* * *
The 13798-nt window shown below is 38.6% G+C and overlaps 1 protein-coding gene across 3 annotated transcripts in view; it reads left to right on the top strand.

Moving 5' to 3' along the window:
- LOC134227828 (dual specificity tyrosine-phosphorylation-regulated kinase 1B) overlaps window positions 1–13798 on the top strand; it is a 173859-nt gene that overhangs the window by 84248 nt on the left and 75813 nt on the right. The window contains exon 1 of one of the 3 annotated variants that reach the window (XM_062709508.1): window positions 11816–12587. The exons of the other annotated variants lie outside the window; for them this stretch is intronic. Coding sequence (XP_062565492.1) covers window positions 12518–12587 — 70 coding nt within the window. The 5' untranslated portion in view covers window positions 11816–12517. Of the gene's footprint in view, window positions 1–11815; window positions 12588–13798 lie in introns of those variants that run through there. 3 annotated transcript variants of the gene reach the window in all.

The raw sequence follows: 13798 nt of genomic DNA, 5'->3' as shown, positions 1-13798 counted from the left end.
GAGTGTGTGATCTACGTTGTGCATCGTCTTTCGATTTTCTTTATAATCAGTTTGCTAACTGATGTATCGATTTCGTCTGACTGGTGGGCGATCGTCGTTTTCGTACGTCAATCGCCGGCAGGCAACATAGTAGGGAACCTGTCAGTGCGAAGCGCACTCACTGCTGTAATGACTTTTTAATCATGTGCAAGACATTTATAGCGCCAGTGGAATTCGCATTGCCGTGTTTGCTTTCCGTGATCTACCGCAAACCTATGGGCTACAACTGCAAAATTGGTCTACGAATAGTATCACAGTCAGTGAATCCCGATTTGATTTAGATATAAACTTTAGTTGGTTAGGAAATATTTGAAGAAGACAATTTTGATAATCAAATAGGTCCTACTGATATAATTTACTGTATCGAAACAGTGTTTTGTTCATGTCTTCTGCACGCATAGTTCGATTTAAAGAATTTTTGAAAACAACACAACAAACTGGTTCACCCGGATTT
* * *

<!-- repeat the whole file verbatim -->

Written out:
The 13798-nt window shown below is 38.6% G+C and overlaps 1 protein-coding gene across 3 annotated transcripts in view; it reads left to right on the top strand.

Moving 5' to 3' along the window:
- LOC134227828 (dual specificity tyrosine-phosphorylation-regulated kinase 1B) overlaps window positions 1–13798 on the top strand; it is a 173859-nt gene that overhangs the window by 84248 nt on the left and 75813 nt on the right. The window contains exon 1 of one of the 3 annotated variants that reach the window (XM_062709508.1): window positions 11816–12587. The exons of the other annotated variants lie outside the window; for them this stretch is intronic. Coding sequence (XP_062565492.1) covers window positions 12518–12587 — 70 coding nt within the window. The 5' untranslated portion in view covers window positions 11816–12517. Of the gene's footprint in view, window positions 1–11815; window positions 12588–13798 lie in introns of those variants that run through there. 3 annotated transcript variants of the gene reach the window in all.

The raw sequence follows: 13798 nt of genomic DNA, 5'->3' as shown, positions 1-13798 counted from the left end.
GAGTGTGTGATCTACGTTGTGCATCGTCTTTCGATTTTCTTTATAATCAGTTTGCTAACTGATGTATCGATTTCGTCTGACTGGTGGGCGATCGTCGTTTTCGTACGTCAATCGCCGGCAGGCAACATAGTAGGGAACCTGTCAGTGCGAAGCGCACTCACTGCTGTAATGACTTTTTAATCATGTGCAAGACATTTATAGCGCCAGTGGAATTCGCATTGCCGTGTTTGCTTTCCGTGATCTACCGCAAACCTATGGGCTACAACTGCAAAATTGGTCTACGAATAGTATCACAGTCAGTGAATCCCGATTTGATTTAGATATAAACTTTAGTTGGTTAGGAAATATTTGAAGAAGACAATTTTGATAATCAAATAGGTCCTACTGATATAATTTACTGTATCGAAACAGTGTTTTGTTCATGTCTTCTGCACGCATAGTTCGATTTAAAGAATTTTTGAAAACAACACAACAAACTGGTTCACCCGGATTT